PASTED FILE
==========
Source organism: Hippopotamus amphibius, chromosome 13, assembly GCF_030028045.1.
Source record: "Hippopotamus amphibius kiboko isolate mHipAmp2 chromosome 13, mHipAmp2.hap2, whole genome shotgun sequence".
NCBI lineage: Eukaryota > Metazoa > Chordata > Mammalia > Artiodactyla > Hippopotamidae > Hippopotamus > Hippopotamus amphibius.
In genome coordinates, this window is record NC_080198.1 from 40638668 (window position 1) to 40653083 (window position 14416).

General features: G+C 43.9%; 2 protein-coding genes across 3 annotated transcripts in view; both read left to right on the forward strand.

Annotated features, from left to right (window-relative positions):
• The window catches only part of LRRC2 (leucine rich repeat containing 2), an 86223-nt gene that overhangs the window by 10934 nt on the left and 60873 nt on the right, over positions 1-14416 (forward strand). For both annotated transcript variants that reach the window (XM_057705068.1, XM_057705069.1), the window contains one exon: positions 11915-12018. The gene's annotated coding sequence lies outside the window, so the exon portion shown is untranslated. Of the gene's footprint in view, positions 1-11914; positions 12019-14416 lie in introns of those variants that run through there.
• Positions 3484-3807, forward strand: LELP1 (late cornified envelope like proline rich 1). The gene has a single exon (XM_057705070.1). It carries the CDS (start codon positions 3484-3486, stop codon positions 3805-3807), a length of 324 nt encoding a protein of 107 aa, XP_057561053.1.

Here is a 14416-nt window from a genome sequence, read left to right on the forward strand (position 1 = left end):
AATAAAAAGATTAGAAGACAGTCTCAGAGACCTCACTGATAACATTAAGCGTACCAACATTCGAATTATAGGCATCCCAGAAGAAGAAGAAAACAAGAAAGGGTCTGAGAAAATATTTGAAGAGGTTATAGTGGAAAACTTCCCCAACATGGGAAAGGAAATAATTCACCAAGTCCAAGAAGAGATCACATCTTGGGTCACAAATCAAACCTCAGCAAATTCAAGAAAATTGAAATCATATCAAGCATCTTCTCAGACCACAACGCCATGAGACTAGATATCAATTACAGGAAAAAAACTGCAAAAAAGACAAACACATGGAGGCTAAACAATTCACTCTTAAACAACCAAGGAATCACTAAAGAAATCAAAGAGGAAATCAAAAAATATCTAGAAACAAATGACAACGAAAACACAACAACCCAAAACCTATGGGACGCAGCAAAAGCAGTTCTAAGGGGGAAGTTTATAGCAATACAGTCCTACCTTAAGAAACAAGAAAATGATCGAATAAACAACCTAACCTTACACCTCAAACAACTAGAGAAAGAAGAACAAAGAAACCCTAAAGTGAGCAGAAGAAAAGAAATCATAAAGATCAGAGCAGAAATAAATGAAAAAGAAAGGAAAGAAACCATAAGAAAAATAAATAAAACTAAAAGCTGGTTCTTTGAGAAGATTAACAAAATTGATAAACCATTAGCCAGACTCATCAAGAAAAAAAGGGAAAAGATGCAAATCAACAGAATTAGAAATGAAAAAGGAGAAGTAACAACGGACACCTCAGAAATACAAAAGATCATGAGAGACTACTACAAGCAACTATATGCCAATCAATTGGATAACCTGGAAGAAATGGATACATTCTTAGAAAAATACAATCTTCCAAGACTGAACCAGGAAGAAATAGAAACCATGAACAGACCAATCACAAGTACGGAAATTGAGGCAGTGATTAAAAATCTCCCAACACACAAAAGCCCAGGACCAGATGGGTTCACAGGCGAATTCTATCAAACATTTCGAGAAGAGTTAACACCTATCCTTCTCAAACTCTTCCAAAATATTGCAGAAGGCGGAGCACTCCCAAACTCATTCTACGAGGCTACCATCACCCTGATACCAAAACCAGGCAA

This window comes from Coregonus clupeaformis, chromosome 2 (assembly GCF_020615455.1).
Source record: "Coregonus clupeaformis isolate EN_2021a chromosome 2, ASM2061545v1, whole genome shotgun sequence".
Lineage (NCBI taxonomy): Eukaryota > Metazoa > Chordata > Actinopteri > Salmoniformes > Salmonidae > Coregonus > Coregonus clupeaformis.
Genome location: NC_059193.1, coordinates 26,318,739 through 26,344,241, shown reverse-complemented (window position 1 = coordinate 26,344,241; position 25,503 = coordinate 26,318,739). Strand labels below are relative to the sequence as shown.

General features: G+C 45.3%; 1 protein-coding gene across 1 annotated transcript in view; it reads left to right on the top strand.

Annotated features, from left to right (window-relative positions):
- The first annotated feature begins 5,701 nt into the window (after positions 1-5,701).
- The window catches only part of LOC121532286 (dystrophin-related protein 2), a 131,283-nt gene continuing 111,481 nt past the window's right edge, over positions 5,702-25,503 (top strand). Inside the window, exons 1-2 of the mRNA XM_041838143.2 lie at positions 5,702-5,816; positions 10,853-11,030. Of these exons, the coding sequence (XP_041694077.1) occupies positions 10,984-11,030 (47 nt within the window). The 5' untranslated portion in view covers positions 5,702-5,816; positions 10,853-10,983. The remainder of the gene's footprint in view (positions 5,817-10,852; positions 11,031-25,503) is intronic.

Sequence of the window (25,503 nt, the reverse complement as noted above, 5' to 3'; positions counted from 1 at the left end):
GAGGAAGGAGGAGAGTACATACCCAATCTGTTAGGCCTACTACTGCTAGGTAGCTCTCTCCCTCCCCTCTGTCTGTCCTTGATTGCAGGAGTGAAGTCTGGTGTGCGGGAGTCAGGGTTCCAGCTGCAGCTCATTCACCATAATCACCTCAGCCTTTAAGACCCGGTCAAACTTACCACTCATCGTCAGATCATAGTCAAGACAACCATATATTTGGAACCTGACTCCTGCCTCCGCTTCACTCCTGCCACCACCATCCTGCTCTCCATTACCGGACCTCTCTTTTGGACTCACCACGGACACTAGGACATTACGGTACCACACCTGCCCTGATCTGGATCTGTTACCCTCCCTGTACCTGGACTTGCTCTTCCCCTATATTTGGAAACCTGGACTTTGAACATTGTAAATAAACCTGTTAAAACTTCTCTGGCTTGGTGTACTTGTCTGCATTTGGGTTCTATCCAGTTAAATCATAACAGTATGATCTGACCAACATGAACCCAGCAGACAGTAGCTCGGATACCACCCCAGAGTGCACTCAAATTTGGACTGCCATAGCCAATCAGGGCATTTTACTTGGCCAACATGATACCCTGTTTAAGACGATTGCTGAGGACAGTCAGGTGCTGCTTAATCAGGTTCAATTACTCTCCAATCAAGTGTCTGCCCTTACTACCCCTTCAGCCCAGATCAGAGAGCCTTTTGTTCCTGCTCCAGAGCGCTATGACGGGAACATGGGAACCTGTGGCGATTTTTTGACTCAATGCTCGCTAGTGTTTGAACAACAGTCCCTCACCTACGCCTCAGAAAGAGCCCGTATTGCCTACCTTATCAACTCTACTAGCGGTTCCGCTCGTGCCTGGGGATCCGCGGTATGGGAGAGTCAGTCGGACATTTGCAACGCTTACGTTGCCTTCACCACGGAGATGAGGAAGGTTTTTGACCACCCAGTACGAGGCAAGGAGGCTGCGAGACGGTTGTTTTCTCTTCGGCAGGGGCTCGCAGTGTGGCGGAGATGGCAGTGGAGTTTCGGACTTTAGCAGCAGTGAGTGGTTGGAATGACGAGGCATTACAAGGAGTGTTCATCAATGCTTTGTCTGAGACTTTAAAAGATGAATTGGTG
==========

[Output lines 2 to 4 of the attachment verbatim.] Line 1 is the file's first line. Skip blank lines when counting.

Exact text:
Source record: "Hippopotamus amphibius kiboko isolate mHipAmp2 chromosome 13, mHipAmp2.hap2, whole genome shotgun sequence".
NCBI lineage: Eukaryota > Metazoa > Chordata > Mammalia > Artiodactyla > Hippopotamidae > Hippopotamus > Hippopotamus amphibius.
In genome coordinates, this window is record NC_080198.1 from 40638668 (window position 1) to 40653083 (window position 14416).